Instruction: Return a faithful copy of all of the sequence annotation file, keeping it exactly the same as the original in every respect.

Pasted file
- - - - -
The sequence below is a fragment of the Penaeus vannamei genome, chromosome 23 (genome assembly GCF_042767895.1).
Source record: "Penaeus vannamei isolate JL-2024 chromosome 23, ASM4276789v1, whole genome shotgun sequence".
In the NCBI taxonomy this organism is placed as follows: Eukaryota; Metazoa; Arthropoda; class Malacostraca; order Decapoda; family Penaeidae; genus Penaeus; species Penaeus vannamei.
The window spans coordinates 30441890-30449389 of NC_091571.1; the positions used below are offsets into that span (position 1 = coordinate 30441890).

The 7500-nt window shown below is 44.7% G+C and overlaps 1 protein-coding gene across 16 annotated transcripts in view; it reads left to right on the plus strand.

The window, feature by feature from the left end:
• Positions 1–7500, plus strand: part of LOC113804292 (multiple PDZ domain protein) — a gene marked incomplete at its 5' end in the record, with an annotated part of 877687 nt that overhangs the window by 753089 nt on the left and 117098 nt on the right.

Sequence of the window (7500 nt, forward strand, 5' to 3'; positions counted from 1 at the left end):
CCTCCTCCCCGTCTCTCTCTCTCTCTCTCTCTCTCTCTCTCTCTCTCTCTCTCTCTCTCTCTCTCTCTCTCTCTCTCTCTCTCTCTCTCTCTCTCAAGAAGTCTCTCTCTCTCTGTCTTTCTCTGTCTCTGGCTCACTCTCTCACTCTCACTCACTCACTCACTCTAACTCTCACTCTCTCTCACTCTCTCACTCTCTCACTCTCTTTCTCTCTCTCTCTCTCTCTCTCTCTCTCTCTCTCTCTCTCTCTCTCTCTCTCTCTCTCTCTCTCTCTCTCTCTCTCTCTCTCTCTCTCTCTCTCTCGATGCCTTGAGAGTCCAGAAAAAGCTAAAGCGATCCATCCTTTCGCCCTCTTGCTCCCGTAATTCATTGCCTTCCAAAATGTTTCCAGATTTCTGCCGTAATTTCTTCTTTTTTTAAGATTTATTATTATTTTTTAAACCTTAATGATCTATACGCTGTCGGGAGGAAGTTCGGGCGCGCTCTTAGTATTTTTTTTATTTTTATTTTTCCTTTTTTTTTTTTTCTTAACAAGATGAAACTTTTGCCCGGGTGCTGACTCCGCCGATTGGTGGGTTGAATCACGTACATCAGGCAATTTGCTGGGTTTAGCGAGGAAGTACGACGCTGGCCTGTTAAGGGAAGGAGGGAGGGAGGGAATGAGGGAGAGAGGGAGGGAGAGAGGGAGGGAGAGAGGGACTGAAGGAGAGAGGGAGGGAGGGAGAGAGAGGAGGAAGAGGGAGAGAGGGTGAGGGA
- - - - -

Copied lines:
The sequence below is a fragment of the Penaeus vannamei genome, chromosome 23 (genome assembly GCF_042767895.1).
Source record: "Penaeus vannamei isolate JL-2024 chromosome 23, ASM4276789v1, whole genome shotgun sequence".
In the NCBI taxonomy this organism is placed as follows: Eukaryota; Metazoa; Arthropoda; class Malacostraca; order Decapoda; family Penaeidae; genus Penaeus; species Penaeus vannamei.
The window spans coordinates 30441890-30449389 of NC_091571.1; the positions used below are offsets into that span (position 1 = coordinate 30441890).

The 7500-nt window shown below is 44.7% G+C and overlaps 1 protein-coding gene across 16 annotated transcripts in view; it reads left to right on the plus strand.

The window, feature by feature from the left end:
• Positions 1–7500, plus strand: part of LOC113804292 (multiple PDZ domain protein) — a gene marked incomplete at its 5' end in the record, with an annotated part of 877687 nt that overhangs the window by 753089 nt on the left and 117098 nt on the right.

Sequence of the window (7500 nt, forward strand, 5' to 3'; positions counted from 1 at the left end):
CCTCCTCCCCGTCTCTCTCTCTCTCTCTCTCTCTCTCTCTCTCTCTCTCTCTCTCTCTCTCTCTCTCTCTCTCTCTCTCTCTCTCTCTCTCTCTCAAGAAGTCTCTCTCTCTCTGTCTTTCTCTGTCTCTGGCTCACTCTCTCACTCTCACTCACTCACTCACTCTAACTCTCACTCTCTCTCACTCTCTCACTCTCTCACTCTCTTTCTCTCTCTCTCTCTCTCTCTCTCTCTCTCTCTCTCTCTCTCTCTCTCTCTCTCTCTCTCTCTCTCTCTCTCTCTCTCTCTCTCTCTCTCTCTCTCGATGCCTTGAGAGTCCAGAAAAAGCTAAAGCGATCCATCCTTTCGCCCTCTTGCTCCCGTAATTCATTGCCTTCCAAAATGTTTCCAGATTTCTGCCGTAATTTCTTCTTTTTTTAAGATTTATTATTATTTTTTAAACCTTAATGATCTATACGCTGTCGGGAGGAAGTTCGGGCGCGCTCTTAGTATTTTTTTTATTTTTATTTTTCCTTTTTTTTTTTTTCTTAACAAGATGAAACTTTTGCCCGGGTGCTGACTCCGCCGATTGGTGGGTTGAATCACGTACATCAGGCAATTTGCTGGGTTTAGCGAGGAAGTACGACGCTGGCCTGTTAAGGGAAGGAGGGAGGGAGGGAATGAGGGAGAGAGGGAGGGAGAGAGGGAGGGAGAGAGGGACTGAAGGAGAGAGGGAGGGAGGGAGAGAGAGGAGGAAGAGGGAGAGAGGGTGAGGGA